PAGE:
It was time to head back to my abode, which was a cuboid. Yes, a cube-shaped room took care of me that day. Well, I’m referring to the famed Cube House of Rotterdam!

Can you locate the Cube House?

Can you locate the Cube House?

Cube House - close-up shot

Cube House – a close-up shot

Interesting indeed, isn’t it? 🙂

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Nature’s cookie, the Keukenhof

Hello there! After a hiatus, I’m back with my blogs – quite a few pending from last year’s sojourns. 🙂

Entry to the garden

Entry to the garden

We had planned to visit The Netherlands during spring. Well, around this time, a visit to the Keukenhof or the tulip garden is a must. So, there we were the two of us, along with our friend, P from the US. Keukenhof garden, also known as the Garden of Europe, is apparently the world’s largest, as it’s home to over seven million tulip bulbs. Situated around an erstwhile castle, the collection is the cynosure of all eyes. One of the song sequences of a Hindi movie Silsila was largely shot there.

The tulips

The tulips

Aren't they eye-catching?

Aren’t they eye-catching?

Here’s something interesting on the official website of the garden: “Have you ever seen more than 7 million tulips, daffodils and hyacinths, all in bloom? Come to Keukenhof, the world’s most beautiful spring garden. In addition to over 32 hectares of flowers, the spring garden offers 30 inspiring flower shows, 7 amazing inspirational gardens and 100 wonderful works of art. Keukenhof is world-famous, truly unique, and has for over 60 years provided a wonderful decor to the most beautiful photographs.”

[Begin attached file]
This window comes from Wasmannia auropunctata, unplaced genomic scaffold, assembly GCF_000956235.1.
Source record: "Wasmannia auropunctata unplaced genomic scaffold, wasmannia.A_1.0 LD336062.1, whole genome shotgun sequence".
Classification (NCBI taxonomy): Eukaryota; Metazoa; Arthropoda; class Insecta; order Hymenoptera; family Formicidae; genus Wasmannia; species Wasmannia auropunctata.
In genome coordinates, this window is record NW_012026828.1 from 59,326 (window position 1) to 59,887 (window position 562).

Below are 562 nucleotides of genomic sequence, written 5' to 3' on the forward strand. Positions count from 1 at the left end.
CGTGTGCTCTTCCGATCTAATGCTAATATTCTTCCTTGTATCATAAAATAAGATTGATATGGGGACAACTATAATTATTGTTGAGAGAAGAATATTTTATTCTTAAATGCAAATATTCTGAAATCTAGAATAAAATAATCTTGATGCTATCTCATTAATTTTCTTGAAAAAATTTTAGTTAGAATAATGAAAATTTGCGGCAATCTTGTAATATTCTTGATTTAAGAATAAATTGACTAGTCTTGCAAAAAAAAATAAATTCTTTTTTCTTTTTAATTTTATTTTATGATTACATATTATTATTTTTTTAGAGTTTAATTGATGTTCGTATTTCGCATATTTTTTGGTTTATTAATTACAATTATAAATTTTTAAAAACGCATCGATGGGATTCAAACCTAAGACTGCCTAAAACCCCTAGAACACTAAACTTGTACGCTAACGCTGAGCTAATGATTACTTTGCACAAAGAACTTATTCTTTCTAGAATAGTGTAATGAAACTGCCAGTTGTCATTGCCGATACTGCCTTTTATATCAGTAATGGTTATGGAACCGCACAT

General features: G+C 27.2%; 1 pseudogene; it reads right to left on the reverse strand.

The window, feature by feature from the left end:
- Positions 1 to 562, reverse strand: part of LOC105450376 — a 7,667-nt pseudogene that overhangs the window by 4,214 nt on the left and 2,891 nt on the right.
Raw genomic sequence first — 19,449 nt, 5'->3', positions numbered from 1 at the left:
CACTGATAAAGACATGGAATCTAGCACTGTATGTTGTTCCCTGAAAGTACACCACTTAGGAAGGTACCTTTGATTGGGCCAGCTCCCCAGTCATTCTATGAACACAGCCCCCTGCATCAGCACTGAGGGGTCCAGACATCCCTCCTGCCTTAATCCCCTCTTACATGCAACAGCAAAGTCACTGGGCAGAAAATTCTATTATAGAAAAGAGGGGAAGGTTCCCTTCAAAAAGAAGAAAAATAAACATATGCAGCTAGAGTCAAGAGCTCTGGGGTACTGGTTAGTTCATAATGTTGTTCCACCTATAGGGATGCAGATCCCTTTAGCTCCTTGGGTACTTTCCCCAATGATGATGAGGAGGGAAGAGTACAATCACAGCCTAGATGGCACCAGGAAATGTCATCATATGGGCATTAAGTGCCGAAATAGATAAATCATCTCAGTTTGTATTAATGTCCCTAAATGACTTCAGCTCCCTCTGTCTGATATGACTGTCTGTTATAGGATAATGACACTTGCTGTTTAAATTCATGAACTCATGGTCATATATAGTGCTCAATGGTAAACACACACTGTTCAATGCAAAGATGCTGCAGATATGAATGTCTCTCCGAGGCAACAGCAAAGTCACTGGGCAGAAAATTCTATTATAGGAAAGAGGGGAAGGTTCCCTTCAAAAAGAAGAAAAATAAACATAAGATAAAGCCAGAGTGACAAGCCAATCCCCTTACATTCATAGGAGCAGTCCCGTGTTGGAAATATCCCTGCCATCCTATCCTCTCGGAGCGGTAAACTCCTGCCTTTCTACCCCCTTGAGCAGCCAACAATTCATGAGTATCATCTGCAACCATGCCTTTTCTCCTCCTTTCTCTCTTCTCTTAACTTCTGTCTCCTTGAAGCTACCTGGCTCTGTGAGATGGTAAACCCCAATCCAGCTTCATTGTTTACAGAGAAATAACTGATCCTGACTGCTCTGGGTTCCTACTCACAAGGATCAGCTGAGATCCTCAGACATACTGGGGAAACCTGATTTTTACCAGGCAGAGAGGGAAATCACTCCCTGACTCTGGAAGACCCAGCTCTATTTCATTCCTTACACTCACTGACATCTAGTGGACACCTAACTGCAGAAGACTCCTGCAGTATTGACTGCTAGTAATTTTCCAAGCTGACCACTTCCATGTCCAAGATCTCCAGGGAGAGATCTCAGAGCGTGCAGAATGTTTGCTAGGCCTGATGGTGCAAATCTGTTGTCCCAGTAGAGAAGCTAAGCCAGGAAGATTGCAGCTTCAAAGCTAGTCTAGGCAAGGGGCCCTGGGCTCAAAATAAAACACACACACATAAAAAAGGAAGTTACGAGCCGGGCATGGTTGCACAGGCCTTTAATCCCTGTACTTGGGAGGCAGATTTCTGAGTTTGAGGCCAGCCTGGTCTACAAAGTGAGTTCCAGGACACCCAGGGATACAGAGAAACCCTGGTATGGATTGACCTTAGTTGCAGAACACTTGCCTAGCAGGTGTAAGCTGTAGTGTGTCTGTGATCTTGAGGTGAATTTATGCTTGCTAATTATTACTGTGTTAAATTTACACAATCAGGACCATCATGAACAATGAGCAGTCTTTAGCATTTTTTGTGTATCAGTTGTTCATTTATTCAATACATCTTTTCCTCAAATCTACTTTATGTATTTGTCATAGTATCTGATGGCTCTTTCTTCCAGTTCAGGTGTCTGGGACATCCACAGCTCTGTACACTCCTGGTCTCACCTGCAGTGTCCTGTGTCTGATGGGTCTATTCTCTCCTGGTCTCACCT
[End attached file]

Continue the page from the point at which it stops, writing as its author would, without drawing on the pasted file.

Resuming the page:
A fountain in the garden

A fountain in the garden

Ah, we spent a few hours in the garden enjoying the flower arrangement and the exhibitions. An air of gaiety prevailed. We just loved the nature and its brilliant hues that surrounded us. There were so many visitors, and all had one mission: to enjoy the beauty and take back memories in the form of pictures. The tulips were arranged so artistically and elegantly. We also saw ducks and swans in the ponds and lakes of the garden. The garden also showcased fountains, patches of lawns and trees of varied types.

A swan there!

A swan there!

One of our good friends, U who lives in a nearby town had packed some yummy food for us! We had a neat picnic in the garden and then we had cappuccino at an in-house restaurant. After spending about five hours in the garden, we decided to go cycling around the tulip fields. Yes, before that, we spent some time picking up souvenirs: mugs; little Holland clogs; coasters; magnetic photos; etc. As we exited the garden, the trio hired three bicycles (for a pricey deal!) and went cycling for a few kilometers. It was around 4:30 pm when we reached the fields.  We basked in the sun while the tulips and daffodils danced in a sprightly way under the spell of breeze. Wow, what a wonderful moment that was! I was reminded of William Wordsworth’s poem, The Daffodils.

The tulip field

The tulip field

This year the garden is open from March 21 to May 20; the ticket is priced at 15 euros per person. Why don’t you plan a visit? The tulips and their mystical aura shall be etched in your memory forever!

Here’s wishing you a colourful 2013…! 🙂